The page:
Towards the middle of the XVIth Century, the “congress” is inaugurated. What exactly is meant by this word?
A lexicographer from the beginning of the XVIIIth Century defined the congress as the “charnal coupling of the man and the woman, ordered by decision of the Court”.
The dictionary of the Jesuit fathers, by Trevoux gives another definition.
“The test of potence or impotence of married people, formerly ordered by justice and which took place in the presence of surgeons and matrons, on the occasions which concerned the nullity of a marriage for cause of impotence: Congressus.”
According to President Bouhier, who wrote in favour of this institution, the congress was already in vigour in the XIVth Century, and he cites many canonists who mention an inspection by matrons during “the charnal coupling of the man and the woman”, and the decision of the judge relying on their declarations.
Zacchias, papal doctor, reports several decisions of the Roman Rota, which ordered the congress, or a test which was very much like it, when, after examination of the man accused of impotence, there remained any doubt in the minds of the medical experts.
But this canonical jurisprudence, while being accepted and approved for a long time in Italy, did not penetrate France before the middle of the XVIth Century. It was only able to be installed because of the moral corruption of the court.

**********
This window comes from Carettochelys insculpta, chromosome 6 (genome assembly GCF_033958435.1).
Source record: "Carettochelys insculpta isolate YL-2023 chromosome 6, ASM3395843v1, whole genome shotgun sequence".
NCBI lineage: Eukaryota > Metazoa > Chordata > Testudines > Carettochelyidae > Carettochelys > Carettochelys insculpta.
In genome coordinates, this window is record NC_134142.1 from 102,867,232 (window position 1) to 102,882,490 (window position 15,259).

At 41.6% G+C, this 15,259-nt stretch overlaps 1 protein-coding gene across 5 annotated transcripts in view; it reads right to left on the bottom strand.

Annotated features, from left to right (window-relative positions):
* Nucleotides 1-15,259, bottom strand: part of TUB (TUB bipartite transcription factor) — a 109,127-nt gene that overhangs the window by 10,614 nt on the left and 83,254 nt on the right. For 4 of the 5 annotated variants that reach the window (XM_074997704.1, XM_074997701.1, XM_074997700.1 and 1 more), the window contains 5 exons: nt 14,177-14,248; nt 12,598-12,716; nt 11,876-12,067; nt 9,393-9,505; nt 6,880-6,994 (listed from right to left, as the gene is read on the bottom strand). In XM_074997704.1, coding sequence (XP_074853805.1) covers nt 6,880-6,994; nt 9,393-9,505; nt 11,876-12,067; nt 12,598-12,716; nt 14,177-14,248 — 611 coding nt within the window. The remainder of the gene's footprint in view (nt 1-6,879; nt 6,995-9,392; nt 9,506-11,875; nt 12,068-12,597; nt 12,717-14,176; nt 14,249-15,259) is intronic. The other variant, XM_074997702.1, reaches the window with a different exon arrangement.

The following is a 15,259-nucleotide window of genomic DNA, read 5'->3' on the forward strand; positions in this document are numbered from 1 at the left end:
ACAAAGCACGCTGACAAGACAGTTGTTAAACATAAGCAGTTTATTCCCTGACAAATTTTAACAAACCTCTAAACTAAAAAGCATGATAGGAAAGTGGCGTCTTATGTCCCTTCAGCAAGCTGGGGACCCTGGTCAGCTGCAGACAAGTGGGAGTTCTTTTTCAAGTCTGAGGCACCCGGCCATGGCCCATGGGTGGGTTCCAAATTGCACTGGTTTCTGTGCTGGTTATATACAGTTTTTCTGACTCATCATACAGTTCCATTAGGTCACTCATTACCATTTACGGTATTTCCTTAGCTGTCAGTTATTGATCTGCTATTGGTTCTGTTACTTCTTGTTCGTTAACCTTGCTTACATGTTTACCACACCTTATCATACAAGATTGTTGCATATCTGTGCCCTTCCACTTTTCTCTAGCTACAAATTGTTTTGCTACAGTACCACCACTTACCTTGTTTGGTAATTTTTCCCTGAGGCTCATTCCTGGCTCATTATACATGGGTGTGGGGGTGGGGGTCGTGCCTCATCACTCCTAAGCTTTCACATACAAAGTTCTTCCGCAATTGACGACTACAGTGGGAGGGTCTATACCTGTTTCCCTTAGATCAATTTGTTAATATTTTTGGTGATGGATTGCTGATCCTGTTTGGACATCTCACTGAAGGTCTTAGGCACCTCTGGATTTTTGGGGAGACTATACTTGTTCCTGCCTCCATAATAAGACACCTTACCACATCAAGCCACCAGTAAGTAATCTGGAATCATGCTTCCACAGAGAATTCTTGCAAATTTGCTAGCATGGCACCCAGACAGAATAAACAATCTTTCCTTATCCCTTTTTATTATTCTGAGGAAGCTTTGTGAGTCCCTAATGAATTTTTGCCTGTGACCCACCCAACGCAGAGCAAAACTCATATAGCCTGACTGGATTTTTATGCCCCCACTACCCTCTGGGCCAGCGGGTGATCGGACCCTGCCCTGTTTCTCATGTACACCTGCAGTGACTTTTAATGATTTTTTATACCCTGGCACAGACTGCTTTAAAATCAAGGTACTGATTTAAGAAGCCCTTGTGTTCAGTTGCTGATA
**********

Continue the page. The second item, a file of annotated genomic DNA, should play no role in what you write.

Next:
It was around 1540 that the congress appeared for the first time in France. This date is furnished by an eminent legal expert, Anne Robert, who points to the declaration of a contemporary writer, the author of the famous De la dissolution pour l’impuissance et froideur de l’homme et de la femme, Hotman.
“The argument taken to authorise the congress because of past practice, cannot be traced back more than thirty or thirty-five years.”
Hotman’s treatise is dated 1578, which would take us back to 1548 or 1543.
Vincent Tagereau, to whom we owe a Discours sur l’impuissance de l’homme et de la femme, which is often quoted, and was published in 1611, traces the introduction of the congress into the code of the officialities and the jurisprudence of the parliaments to no more than sixty years at his date of writing, which still brings us to the middle of the XVIth Century (1551).
The first case that the congress jurisdiction was given to judge, took place in 1568. But, before the first trial, and after the last one, there had been the “visit” or “visitation”.
This obscene custom goes back to the first days of Christianity. The girls, the nuns accused of impudicity, were submitted to a scrupulous visit, from which the proof of their innocence or culpability was deduced.
A bishop from Verona, who lived around the end of the IVth Century, condemned a nun to suffer this outrageous examination. Saint Ambroise, his metropolitan, disapproved the bishop’s sentence, calling this test indecent. This shows that the odious practice was already being used.